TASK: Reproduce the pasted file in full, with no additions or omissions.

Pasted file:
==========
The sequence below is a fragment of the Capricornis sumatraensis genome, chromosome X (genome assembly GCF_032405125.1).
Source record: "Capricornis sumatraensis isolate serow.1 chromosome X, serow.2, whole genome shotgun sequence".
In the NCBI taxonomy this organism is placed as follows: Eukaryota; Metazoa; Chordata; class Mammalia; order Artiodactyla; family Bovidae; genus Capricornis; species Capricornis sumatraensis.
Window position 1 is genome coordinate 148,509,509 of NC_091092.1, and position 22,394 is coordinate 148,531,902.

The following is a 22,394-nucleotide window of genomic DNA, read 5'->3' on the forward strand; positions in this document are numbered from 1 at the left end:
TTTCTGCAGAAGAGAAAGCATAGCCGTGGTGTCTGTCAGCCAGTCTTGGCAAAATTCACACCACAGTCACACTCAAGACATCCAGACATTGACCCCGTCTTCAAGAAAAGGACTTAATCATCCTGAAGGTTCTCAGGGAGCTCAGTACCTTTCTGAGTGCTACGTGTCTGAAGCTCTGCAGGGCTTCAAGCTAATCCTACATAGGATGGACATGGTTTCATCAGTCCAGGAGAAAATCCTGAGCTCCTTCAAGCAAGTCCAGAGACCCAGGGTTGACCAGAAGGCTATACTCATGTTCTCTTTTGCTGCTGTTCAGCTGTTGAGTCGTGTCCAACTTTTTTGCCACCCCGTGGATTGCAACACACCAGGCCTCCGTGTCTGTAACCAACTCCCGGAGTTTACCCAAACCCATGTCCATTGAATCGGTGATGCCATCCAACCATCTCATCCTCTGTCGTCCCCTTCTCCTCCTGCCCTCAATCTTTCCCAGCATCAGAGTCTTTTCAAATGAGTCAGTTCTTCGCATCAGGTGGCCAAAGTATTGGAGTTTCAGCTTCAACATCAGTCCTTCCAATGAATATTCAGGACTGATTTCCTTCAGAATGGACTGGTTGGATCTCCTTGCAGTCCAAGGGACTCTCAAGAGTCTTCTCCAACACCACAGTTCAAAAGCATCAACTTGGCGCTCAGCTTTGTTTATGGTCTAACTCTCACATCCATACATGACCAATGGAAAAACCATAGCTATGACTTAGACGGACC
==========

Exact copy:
The sequence below is a fragment of the Capricornis sumatraensis genome, chromosome X (genome assembly GCF_032405125.1).
Source record: "Capricornis sumatraensis isolate serow.1 chromosome X, serow.2, whole genome shotgun sequence".
In the NCBI taxonomy this organism is placed as follows: Eukaryota; Metazoa; Chordata; class Mammalia; order Artiodactyla; family Bovidae; genus Capricornis; species Capricornis sumatraensis.
Window position 1 is genome coordinate 148,509,509 of NC_091092.1, and position 22,394 is coordinate 148,531,902.

The following is a 22,394-nucleotide window of genomic DNA, read 5'->3' on the forward strand; positions in this document are numbered from 1 at the left end:
TTTCTGCAGAAGAGAAAGCATAGCCGTGGTGTCTGTCAGCCAGTCTTGGCAAAATTCACACCACAGTCACACTCAAGACATCCAGACATTGACCCCGTCTTCAAGAAAAGGACTTAATCATCCTGAAGGTTCTCAGGGAGCTCAGTACCTTTCTGAGTGCTACGTGTCTGAAGCTCTGCAGGGCTTCAAGCTAATCCTACATAGGATGGACATGGTTTCATCAGTCCAGGAGAAAATCCTGAGCTCCTTCAAGCAAGTCCAGAGACCCAGGGTTGACCAGAAGGCTATACTCATGTTCTCTTTTGCTGCTGTTCAGCTGTTGAGTCGTGTCCAACTTTTTTGCCACCCCGTGGATTGCAACACACCAGGCCTCCGTGTCTGTAACCAACTCCCGGAGTTTACCCAAACCCATGTCCATTGAATCGGTGATGCCATCCAACCATCTCATCCTCTGTCGTCCCCTTCTCCTCCTGCCCTCAATCTTTCCCAGCATCAGAGTCTTTTCAAATGAGTCAGTTCTTCGCATCAGGTGGCCAAAGTATTGGAGTTTCAGCTTCAACATCAGTCCTTCCAATGAATATTCAGGACTGATTTCCTTCAGAATGGACTGGTTGGATCTCCTTGCAGTCCAAGGGACTCTCAAGAGTCTTCTCCAACACCACAGTTCAAAAGCATCAACTTGGCGCTCAGCTTTGTTTATGGTCTAACTCTCACATCCATACATGACCAATGGAAAAACCATAGCTATGACTTAGACGGACC